UW Pharmacy students assisting local pharmacies in vaccination efforts

Published: Mar. 10, 2021 at 10:29 PM CST
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MADISON, Wis. (WMTV) - In the fight against COVID-19, it’s all hands on deck. This includes UW Pharmacy students who have been assisting in the vaccination effort since supply became available in December.

Pharmacy Professor at the school, Mary Hayney, oversees the student vaccination effort.

“Pharmacy students are ready to volunteer,” Hayney said. “For example, many of them, unlike other healthcare providers, or licensed healthcare providers, they don’t have patient care responsibilities. So, they’re available and ready to help.”

Students assist in the logistical side of vaccine distribution: scheduling, billing insurance, and patient screening. Second year student Nikki Batterman, co-chair of the initiative coined Operation Immunization, has spent time on the paperwork side of the effort.

“Don’t get me wrong, the other work is definitely very important and it definitely takes a lot of burden off of the work flows and everything that happens at the clinics: like drawing up vaccines, making sure all the patients are screened properly, monitoring,” said Batterman.

Originally, first and second year students could only help with the administrative side as there is a vaccination course required to put doses into arms. However, the school has moved up the course in the curriculum to ensure as many students as possible are eligible for volunteer efforts.

Nick Olszewski, a third-year student, is volunteering at local pharmacies administering vaccines.

“I do like the vaccinating part more,” says Olszewski. “Just because the moment that you actually put it into their arms people are really excited. I always make sure to say congratulations because it is a pretty exciting time, even historic in its nature.”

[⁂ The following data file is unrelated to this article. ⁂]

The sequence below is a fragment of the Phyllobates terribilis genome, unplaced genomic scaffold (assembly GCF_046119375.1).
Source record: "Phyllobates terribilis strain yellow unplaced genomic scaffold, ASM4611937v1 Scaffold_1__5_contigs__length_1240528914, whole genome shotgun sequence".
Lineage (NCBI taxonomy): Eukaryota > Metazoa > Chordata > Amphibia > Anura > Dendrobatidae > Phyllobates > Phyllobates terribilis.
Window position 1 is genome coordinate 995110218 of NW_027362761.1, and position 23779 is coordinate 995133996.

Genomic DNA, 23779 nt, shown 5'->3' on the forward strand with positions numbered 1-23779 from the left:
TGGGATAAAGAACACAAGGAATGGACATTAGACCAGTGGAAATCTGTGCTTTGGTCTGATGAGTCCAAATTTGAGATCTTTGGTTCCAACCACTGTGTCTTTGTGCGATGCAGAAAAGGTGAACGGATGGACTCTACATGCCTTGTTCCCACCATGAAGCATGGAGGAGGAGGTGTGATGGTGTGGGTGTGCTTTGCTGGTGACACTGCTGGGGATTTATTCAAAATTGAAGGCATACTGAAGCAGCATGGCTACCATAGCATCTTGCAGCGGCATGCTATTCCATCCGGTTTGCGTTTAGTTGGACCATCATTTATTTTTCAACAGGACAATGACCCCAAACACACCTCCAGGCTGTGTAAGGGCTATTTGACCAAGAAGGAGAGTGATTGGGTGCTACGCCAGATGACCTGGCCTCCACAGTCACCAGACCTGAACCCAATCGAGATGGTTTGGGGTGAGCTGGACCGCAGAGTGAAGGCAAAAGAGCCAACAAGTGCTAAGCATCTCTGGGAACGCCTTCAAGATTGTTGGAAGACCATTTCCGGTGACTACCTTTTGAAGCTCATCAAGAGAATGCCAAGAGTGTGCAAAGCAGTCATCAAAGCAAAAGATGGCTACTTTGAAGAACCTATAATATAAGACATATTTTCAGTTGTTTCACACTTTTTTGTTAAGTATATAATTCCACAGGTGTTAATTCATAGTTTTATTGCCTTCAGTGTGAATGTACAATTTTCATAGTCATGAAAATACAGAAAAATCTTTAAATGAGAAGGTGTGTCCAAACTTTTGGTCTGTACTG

Students and professors say that this project assists all involved: lightening the load of pharmacies managing the vaccine and giving opportunities for work experience to students.

“It offers the students great mentorship; it offers them great experience. Think about the experience that they’re getting of teaching patients about vaccines, talking to patients who might be a little hesitant, talking to patients about what to expect for adverse events,” said Hayney.

And students are excited about the opportunity: to volunteer, but also to make an impact.

“When I got the email that we were able to start helping out, I was pretty excited. Because after sitting and being at home and seeing other fellow pharmacy students and pharmacists being able to help, it was nice to see that as a student I was able to make an effort and an impact right now,” said second year student, Ashley Srb.

Batterman said, “all of us also want the pandemic to end as soon as possible so I’m definitely excited and happy to do my part.”

Olszewski finds inspiration both from the volunteering and watching his fellow peers’ excitement about the project.

He says, “I think that students are just so excited to be able to provide their input any way they can, whether that be vaccinating shifts or clerical work. I don’t know, it’s just exciting to be a part of it and it is kind of like a historical moment.”

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